U.S. President Donald Trump and Chinese Deputy Prime Minister Liu He talks to reporters at the White House Oval Office on April 04, 2019 in Washington.
Chip Somodeville | Getty Images
There may be political winners and losers when it comes to the US-China trade war. But the latest data shows that economically, both countries are losing. And they can help explain why more is being said about the deal: Losses are rising in the tens of billions of dollars for the US and China.
Politically, President Donald Trump boasts that China has lost far more than the US in dollar terms. Compared to the first nine months of last year, trade data released on Tuesday showed US imports from China plummeting to $ 53 billion. Exports to the United States are down by only $ 1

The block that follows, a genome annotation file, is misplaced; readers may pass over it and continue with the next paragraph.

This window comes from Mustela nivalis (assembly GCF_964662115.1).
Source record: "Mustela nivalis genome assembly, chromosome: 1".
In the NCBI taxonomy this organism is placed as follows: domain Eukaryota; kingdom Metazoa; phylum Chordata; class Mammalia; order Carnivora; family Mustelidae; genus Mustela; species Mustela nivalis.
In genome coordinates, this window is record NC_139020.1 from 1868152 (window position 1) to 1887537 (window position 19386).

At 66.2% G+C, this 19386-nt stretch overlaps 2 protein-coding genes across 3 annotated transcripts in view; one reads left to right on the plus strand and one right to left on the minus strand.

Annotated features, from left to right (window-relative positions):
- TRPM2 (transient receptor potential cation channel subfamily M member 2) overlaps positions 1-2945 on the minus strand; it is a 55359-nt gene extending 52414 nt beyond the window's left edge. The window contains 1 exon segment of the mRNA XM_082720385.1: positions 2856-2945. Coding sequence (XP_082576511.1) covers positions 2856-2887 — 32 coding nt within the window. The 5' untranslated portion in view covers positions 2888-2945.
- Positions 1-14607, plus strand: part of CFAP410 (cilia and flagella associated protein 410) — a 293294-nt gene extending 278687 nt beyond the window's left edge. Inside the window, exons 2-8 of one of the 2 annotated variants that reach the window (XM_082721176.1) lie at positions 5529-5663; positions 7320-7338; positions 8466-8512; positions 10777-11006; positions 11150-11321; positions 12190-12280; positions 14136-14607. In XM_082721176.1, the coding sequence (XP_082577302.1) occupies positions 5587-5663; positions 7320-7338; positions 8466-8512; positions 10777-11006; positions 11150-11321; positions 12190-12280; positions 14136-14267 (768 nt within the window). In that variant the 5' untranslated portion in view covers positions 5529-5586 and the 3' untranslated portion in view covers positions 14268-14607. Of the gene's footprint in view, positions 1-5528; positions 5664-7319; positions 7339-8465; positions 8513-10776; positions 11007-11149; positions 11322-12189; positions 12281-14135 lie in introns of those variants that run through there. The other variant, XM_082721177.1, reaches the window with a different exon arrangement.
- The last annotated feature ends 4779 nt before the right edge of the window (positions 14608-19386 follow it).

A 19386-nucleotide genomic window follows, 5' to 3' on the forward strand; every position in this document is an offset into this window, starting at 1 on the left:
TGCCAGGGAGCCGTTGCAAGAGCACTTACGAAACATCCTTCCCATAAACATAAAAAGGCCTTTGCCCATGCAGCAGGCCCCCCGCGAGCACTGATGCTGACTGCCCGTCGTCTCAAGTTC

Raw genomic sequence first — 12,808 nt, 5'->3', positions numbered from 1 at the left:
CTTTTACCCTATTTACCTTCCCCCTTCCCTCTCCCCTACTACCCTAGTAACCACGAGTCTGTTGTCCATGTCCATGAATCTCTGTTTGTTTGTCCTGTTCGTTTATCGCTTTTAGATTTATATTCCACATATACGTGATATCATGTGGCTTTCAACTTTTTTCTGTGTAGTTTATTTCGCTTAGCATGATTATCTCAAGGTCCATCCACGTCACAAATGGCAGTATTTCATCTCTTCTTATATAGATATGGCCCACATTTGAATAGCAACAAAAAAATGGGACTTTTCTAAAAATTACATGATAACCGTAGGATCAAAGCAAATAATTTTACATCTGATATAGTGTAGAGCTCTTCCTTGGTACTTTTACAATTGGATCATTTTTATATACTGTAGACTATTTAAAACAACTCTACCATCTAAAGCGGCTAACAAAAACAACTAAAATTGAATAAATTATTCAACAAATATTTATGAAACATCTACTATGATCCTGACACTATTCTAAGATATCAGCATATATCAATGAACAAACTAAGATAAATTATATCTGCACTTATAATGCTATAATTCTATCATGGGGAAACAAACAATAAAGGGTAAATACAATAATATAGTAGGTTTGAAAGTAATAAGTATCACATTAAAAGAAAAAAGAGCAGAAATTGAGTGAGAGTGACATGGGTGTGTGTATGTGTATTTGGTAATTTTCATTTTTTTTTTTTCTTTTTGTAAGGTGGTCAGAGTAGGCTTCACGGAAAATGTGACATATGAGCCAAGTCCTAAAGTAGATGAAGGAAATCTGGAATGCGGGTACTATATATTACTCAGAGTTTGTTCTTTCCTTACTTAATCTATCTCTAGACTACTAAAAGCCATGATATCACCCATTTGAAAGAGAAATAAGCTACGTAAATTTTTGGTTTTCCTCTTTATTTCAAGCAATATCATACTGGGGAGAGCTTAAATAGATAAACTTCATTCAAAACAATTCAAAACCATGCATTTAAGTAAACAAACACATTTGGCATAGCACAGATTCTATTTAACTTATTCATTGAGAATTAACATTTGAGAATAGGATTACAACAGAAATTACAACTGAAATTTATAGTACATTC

But the US exports much less to China than it imports. So even a much smaller drop is a higher drop rate.
In the first nine months of the year, US exports to China decreased by 15.5% compared to the same period of the year, a larger decrease than the decrease by 13.5% for Chinese imports.
These averages mask real pain in individual industries. Compared to the first nine months of 2017, before the war began, exports of minerals and ores to China dropped by 65% in 2019. Exports were 39% for forest products and 35% for livestock.
Meanwhile, US agricultural exports have fallen by $ 2 billion. The $ 5.8 billion decline in transportation technology exports is likely to be linked to a Boeing 737 problem. This would be a longer-lasting and deepening economic problem for the US if it reflects China's changing preferences for aircraft.
The good news: Some of the hardest hit industries can witness a sharp retreat if tariffs are calm and trade relations are warm. Some US industries may have already found new markets.
The danger is that Chinese customers have already found new suppliers, which means lasting damage to US exporters.